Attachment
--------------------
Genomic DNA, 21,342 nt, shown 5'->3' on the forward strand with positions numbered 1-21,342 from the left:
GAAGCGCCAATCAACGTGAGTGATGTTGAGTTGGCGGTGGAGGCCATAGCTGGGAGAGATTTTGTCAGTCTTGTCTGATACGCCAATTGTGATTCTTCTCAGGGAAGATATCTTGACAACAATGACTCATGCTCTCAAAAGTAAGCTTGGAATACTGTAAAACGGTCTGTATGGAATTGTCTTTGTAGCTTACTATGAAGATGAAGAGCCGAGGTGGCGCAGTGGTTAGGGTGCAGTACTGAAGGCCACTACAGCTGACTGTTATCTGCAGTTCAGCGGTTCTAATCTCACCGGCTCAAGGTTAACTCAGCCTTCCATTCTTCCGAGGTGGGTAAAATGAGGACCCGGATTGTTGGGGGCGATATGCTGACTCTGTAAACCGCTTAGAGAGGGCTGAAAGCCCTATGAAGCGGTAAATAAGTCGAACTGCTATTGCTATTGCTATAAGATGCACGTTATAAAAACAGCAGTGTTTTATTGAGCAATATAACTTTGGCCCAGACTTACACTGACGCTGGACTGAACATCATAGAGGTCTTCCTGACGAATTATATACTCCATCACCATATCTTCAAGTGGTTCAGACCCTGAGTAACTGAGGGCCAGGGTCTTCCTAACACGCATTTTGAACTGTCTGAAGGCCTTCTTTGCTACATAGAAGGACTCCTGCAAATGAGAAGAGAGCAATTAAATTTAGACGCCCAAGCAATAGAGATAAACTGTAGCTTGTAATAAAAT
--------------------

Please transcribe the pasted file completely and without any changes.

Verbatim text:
Genomic DNA, 21,342 nt, shown 5'->3' on the forward strand with positions numbered 1-21,342 from the left:
GAAGCGCCAATCAACGTGAGTGATGTTGAGTTGGCGGTGGAGGCCATAGCTGGGAGAGATTTTGTCAGTCTTGTCTGATACGCCAATTGTGATTCTTCTCAGGGAAGATATCTTGACAACAATGACTCATGCTCTCAAAAGTAAGCTTGGAATACTGTAAAACGGTCTGTATGGAATTGTCTTTGTAGCTTACTATGAAGATGAAGAGCCGAGGTGGCGCAGTGGTTAGGGTGCAGTACTGAAGGCCACTACAGCTGACTGTTATCTGCAGTTCAGCGGTTCTAATCTCACCGGCTCAAGGTTAACTCAGCCTTCCATTCTTCCGAGGTGGGTAAAATGAGGACCCGGATTGTTGGGGGCGATATGCTGACTCTGTAAACCGCTTAGAGAGGGCTGAAAGCCCTATGAAGCGGTAAATAAGTCGAACTGCTATTGCTATTGCTATAAGATGCACGTTATAAAAACAGCAGTGTTTTATTGAGCAATATAACTTTGGCCCAGACTTACACTGACGCTGGACTGAACATCATAGAGGTCTTCCTGACGAATTATATACTCCATCACCATATCTTCAAGTGGTTCAGACCCTGAGTAACTGAGGGCCAGGGTCTTCCTAACACGCATTTTGAACTGTCTGAAGGCCTTCTTTGCTACATAGAAGGACTCCTGCAAATGAGAAGAGAGCAATTAAATTTAGACGCCCAAGCAATAGAGATAAACTGTAGCTTGTAATAAAAT